There is much debate about the existence and function of neural oscillatory entrainment mechanisms in the auditory system. The frequency-following response (FFR) is an index of neural periodicity encoding that can provide a vehicle to study entrainment in frequency ranges relevant to speech and music processing. Criteria for entrainment include the presence of post-stimulus oscillations and phase alignment between stimulus and endogenous activity. To test the hypothesis of entrainment, in experiment 1 we collected FFR data to a repeated syllable using magneto- (MEG) and electroencephalography in 20 healthy adults. We observed significant oscillatory activity after stimulus offset in auditory cortex and subcortical auditory nuclei, consistent with entrainment. In these structures the FFR fundamental frequency converged from a lower value over 100 ms to the stimulus frequency, consistent with phase alignment, and diverged to a lower value after offset, consistent with relaxation to a preferred frequency. In experiment 2, we tested how transitions between stimulus frequencies affected the MEG-FFR to a train of pure-tone pairs in 30 adults. We found that the FFR was affected by the frequency of the preceding tone for up to 40 ms at subcortical levels, and even longer durations at cortical levels. Our results suggest that oscillatory entrainment may be an integral part of periodic sound representation throughout the auditory neuraxis. The functional role of this mechanism is unknown, but it could serve as a fine-scale temporal predictor for frequency information, enhancing stability and reducing susceptibility to degradation that could be useful in real-life noisy environments.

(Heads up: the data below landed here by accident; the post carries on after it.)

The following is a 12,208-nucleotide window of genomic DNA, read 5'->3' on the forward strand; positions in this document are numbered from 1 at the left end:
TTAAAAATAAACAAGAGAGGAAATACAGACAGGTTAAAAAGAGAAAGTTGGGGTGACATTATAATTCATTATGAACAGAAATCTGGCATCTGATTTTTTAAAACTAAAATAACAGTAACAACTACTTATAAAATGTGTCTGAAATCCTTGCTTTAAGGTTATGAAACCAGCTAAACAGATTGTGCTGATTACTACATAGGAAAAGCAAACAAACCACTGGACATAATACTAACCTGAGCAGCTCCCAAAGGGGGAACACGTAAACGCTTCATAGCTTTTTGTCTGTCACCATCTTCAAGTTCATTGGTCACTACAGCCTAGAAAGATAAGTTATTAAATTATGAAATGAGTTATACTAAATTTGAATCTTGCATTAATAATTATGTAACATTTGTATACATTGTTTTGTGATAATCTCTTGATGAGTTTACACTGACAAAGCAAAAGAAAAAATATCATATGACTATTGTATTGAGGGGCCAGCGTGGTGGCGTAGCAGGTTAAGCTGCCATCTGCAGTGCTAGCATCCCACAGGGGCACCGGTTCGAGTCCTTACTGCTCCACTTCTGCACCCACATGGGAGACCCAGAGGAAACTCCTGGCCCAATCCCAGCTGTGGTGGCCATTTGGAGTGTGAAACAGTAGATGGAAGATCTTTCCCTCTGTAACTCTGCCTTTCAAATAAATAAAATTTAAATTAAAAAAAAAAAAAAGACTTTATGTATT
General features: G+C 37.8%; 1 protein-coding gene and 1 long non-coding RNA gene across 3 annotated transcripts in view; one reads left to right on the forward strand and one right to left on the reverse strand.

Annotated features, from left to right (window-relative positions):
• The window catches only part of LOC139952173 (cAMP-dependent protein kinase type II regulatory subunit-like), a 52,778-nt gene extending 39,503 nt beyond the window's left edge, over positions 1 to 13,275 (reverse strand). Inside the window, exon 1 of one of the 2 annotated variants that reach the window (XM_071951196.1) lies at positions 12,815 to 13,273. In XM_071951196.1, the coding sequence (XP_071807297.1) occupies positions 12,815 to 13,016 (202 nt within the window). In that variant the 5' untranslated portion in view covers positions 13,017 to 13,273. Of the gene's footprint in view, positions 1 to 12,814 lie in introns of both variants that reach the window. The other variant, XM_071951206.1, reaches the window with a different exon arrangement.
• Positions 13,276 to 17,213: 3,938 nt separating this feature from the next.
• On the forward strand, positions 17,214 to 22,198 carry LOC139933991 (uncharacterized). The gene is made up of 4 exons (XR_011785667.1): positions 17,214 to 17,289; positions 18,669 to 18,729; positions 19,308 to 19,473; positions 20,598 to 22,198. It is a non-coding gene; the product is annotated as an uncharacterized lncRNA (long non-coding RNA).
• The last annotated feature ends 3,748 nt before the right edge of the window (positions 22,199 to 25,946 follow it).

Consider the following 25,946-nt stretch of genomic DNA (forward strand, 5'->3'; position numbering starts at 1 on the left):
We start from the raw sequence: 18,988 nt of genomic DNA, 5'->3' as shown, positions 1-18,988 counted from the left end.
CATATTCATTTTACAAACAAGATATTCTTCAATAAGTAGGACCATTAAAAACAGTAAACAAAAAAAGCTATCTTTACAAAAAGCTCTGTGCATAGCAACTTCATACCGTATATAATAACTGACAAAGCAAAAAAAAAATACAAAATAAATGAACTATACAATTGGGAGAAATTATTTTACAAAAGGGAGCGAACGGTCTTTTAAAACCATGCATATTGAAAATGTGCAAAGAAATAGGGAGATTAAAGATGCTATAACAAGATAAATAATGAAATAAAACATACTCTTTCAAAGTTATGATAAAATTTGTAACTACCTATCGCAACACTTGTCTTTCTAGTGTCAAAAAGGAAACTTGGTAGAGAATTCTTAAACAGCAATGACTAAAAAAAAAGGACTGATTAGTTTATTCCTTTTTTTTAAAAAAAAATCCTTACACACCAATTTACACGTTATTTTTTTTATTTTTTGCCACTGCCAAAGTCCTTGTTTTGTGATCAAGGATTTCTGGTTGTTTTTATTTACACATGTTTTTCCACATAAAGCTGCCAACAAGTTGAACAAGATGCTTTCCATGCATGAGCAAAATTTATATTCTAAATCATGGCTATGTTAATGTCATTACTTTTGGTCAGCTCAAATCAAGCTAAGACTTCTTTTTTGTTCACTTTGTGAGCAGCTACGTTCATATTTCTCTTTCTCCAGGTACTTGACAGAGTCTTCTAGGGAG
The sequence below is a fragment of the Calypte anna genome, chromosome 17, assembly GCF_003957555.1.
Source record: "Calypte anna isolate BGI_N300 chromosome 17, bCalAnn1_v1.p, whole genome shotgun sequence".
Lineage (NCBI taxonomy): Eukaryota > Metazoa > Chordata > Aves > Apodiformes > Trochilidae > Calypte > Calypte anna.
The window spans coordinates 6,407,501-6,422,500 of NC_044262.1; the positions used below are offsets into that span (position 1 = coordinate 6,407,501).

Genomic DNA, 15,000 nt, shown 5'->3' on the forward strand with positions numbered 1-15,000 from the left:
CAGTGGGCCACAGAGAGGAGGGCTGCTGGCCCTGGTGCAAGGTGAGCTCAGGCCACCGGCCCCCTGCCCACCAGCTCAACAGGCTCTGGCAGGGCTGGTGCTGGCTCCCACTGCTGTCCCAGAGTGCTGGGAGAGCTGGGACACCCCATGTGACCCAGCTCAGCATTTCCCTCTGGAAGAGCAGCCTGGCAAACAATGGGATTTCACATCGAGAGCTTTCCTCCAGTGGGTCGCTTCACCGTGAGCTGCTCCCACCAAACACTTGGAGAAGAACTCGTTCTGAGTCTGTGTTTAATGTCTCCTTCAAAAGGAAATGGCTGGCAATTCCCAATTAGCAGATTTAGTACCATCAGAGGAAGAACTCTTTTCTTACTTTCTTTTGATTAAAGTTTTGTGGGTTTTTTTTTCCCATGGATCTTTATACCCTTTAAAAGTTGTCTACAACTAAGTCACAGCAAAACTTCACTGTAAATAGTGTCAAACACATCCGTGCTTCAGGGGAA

bioRxiv Subject Collection: Neuroscience